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Prosecute Your Case or Risk Being Sanctioned

If you want to go to trial, you’d better prosecute your case.

That’s what the magistrate judge told the plaintiff last week in Guru Denim, Inc. v. Hayes, a counterfeiting case in the Central District of California.

Plaintiff sued defendant, then pretty much stopped participating in the case. This irked the court, particularly when the plaintiff asked for a continuance during the pretrial conference based on the defendant’s failure to provide discovery — which plaintiff had never before complained about.

“Plaintiff has repeatedly displayed dilatory conduct throughout this litigation,” the court found. “Plaintiff made no effort to prosecute this case for nearly sixteen months after filing the Complaint. Plaintiff made no effort to seek a Court order to compel Defendant to comply with Plaintiff’s purported discovery requests. Plaintiff made no effort to seek a continuance from the Court prior to the Pretrial Conference.

“Plaintiff’s conduct, far from being benign, has violated a multitude of provisions of this District’s Local Rules and this Court’s Orders. The Federal Rules of Civil Procedure require an attorney to be prepared for pretrial conferences. Plaintiff’s counsel was substantially unprepared for the April 26, 2010 Pretrial Conference. When asked about the merits of Defendant’s defense — namely, that Defendant asserts he obtained the goods from Jet Apparel — Plaintiff’s counsel admitted that the was utterly clueless about his client’s interactions with Jet Apparel. It appears that Plaintiff’s counsel has not even conducted the most basic inquiry into the potential factual disputes that were to be tried eight days later.”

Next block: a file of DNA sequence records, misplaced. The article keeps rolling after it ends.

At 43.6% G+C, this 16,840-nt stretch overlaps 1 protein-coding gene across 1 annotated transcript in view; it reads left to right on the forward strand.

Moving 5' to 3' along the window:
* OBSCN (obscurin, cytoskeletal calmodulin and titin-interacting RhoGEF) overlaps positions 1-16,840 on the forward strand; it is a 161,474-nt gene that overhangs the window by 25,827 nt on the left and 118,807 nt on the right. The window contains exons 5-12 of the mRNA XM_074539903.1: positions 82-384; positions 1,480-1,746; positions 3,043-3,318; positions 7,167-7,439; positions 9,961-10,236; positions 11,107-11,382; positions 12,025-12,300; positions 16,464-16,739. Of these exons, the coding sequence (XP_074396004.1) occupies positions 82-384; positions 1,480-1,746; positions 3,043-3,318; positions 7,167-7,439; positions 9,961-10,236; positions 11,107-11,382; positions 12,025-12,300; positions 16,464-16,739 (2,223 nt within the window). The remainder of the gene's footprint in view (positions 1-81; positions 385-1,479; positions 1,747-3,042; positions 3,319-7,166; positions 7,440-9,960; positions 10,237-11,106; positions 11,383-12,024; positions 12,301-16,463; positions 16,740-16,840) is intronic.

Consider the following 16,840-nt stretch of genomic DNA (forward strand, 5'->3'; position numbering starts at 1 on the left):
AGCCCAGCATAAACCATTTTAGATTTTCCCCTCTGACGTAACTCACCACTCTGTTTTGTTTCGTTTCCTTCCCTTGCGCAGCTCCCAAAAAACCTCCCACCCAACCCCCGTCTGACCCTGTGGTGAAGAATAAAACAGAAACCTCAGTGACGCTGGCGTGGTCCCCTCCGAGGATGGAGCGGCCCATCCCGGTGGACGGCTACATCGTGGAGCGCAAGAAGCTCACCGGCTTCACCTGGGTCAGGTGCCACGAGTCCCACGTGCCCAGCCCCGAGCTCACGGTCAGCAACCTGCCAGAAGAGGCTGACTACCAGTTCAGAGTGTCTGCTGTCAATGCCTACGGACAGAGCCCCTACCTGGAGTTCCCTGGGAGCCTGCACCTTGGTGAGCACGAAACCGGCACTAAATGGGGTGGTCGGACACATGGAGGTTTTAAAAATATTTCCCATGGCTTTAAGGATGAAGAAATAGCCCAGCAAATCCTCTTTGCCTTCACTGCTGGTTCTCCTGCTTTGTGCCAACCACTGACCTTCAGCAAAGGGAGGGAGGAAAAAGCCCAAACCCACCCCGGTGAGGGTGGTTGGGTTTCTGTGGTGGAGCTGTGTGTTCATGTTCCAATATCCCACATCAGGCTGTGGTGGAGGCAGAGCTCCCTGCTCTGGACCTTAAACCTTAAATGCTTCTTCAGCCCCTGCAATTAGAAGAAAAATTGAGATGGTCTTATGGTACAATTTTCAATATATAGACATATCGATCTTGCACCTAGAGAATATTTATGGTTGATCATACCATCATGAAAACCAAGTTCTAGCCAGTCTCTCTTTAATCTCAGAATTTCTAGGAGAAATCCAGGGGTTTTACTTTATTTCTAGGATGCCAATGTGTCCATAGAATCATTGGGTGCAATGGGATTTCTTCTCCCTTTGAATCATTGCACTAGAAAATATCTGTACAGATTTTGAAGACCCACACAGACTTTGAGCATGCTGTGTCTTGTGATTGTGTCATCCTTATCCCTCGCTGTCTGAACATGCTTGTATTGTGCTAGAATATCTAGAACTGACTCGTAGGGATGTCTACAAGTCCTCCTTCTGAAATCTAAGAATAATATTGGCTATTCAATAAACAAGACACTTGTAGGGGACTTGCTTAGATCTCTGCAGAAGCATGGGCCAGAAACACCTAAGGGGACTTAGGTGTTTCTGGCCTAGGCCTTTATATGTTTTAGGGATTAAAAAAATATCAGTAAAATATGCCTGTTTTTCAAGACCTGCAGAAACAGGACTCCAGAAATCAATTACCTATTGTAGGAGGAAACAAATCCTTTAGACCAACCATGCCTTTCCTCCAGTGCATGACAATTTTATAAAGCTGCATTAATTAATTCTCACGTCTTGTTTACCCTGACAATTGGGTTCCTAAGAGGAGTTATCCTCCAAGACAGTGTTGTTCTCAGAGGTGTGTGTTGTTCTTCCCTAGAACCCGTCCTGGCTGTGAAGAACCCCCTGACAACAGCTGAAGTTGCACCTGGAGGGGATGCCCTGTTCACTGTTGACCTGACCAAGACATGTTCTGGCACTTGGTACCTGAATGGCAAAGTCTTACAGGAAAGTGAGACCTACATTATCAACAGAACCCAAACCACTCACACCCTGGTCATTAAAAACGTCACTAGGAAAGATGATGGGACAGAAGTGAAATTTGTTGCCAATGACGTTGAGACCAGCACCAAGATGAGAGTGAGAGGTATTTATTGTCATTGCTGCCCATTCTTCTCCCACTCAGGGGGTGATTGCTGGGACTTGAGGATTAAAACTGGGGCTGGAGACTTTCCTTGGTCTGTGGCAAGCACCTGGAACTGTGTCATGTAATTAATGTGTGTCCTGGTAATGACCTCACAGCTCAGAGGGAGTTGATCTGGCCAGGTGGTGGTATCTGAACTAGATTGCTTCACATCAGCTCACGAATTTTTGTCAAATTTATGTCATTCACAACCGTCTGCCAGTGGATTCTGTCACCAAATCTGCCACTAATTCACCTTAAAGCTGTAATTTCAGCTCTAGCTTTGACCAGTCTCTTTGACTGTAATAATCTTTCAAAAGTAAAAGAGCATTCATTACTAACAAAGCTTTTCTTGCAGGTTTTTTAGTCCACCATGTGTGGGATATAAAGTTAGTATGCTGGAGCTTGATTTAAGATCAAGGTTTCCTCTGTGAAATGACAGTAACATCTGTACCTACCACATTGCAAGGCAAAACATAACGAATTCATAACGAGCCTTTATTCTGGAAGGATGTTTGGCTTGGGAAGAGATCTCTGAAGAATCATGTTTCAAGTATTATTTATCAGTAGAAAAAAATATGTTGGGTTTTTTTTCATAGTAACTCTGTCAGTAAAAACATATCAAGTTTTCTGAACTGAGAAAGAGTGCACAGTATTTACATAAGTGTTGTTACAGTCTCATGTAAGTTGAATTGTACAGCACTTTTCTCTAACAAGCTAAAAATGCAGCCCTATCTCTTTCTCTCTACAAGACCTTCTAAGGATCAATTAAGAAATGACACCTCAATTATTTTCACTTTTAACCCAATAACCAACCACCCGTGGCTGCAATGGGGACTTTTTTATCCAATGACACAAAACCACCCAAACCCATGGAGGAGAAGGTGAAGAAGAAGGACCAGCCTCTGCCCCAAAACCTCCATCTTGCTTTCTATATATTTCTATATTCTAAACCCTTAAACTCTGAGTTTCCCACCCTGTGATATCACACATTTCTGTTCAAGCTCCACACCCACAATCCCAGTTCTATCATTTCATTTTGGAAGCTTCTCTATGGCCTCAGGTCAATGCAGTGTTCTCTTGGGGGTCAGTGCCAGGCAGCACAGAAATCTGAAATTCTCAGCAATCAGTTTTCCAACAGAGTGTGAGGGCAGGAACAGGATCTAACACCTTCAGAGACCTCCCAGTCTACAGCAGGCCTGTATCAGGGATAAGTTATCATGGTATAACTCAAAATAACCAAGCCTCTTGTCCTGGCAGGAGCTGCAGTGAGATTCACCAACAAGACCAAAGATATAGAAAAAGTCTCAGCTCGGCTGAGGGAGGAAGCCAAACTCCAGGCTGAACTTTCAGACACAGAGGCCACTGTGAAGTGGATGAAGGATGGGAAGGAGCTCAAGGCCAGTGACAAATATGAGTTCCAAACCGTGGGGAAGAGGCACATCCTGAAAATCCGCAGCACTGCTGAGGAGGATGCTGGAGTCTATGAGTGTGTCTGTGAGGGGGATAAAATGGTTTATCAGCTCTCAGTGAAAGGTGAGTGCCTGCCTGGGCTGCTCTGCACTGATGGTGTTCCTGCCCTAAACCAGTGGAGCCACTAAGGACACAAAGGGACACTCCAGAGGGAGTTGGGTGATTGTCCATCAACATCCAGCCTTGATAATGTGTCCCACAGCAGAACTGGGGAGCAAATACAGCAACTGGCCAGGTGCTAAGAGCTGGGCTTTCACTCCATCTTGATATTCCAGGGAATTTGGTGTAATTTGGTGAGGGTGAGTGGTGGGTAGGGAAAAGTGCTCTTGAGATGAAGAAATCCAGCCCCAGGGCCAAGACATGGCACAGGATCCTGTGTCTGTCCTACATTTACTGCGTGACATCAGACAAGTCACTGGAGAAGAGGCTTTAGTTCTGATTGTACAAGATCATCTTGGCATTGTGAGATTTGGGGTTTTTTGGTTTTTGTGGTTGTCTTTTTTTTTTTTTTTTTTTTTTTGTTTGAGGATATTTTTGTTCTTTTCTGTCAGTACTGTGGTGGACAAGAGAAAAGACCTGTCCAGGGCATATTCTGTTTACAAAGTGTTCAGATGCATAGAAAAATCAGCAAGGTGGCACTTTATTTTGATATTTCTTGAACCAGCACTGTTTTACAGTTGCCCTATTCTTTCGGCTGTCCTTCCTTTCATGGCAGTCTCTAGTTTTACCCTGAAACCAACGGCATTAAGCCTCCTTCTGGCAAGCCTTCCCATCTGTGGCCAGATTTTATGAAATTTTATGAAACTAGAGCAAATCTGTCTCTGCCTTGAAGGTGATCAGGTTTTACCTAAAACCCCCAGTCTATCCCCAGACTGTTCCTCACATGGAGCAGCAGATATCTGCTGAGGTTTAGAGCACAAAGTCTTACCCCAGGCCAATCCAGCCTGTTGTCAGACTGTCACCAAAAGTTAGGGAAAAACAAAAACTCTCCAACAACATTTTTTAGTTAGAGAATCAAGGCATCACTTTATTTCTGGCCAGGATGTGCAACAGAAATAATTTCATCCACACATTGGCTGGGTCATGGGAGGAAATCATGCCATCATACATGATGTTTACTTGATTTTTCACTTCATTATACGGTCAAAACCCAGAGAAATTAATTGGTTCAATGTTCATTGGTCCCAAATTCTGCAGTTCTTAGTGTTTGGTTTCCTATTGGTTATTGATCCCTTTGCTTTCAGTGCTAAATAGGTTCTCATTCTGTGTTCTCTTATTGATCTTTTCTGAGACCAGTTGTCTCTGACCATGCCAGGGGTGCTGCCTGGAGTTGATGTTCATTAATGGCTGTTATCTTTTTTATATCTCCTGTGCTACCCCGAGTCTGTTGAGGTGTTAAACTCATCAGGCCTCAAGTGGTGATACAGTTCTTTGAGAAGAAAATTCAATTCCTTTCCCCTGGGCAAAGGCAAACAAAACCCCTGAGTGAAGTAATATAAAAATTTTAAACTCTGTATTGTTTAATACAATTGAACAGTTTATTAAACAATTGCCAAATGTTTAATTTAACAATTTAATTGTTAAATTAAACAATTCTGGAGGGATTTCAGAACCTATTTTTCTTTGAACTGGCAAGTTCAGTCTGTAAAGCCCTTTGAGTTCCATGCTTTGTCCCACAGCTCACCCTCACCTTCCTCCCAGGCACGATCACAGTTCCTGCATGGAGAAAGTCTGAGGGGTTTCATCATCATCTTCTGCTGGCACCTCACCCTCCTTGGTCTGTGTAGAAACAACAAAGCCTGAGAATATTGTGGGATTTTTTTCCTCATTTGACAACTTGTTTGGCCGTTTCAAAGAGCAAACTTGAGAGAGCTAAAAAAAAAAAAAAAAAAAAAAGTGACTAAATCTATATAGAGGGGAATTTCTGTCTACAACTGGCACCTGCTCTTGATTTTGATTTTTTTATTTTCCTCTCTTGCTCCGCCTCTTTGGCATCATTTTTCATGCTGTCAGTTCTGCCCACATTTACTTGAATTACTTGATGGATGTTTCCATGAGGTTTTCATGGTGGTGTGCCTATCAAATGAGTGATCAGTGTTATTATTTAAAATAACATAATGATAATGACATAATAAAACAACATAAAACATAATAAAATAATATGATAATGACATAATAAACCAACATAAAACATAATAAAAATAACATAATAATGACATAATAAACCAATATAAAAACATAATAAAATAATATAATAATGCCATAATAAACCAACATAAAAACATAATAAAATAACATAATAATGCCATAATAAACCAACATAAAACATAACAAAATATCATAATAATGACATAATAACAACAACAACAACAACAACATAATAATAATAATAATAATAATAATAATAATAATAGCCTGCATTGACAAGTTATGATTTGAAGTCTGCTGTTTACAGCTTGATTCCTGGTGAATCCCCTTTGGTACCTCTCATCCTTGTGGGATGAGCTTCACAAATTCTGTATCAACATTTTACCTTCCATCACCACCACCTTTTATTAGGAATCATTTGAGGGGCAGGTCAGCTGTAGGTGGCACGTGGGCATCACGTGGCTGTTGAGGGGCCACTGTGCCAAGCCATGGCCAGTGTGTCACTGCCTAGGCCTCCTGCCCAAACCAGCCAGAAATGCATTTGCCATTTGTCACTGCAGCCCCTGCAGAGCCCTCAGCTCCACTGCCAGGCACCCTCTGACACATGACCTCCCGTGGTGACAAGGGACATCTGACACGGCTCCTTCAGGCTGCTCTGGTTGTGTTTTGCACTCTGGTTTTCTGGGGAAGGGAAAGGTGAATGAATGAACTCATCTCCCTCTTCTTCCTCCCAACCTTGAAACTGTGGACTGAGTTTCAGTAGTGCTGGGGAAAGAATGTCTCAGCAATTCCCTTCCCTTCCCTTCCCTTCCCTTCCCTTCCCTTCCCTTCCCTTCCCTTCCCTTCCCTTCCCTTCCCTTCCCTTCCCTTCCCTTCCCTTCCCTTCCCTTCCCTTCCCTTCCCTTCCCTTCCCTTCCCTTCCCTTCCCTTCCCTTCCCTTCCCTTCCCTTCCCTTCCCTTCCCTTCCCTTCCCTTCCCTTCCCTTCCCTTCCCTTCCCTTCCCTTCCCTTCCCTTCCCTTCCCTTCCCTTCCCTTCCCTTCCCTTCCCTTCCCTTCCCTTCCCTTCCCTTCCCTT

For these reasons, the court ordered the plaintiff to show cause why it should not be sanctioned, including monetary fines, exclusion of evidence, and dismissal of its complaint. The court said it would wait to read plaintiff’s submission before deciding if and when the case will proceed to trial.

The case cite is Guru Denim, Inc. v. Hayes, 2010 WL 1734925, No. 08-4493 (C.D. Calif. April 28, 2010).

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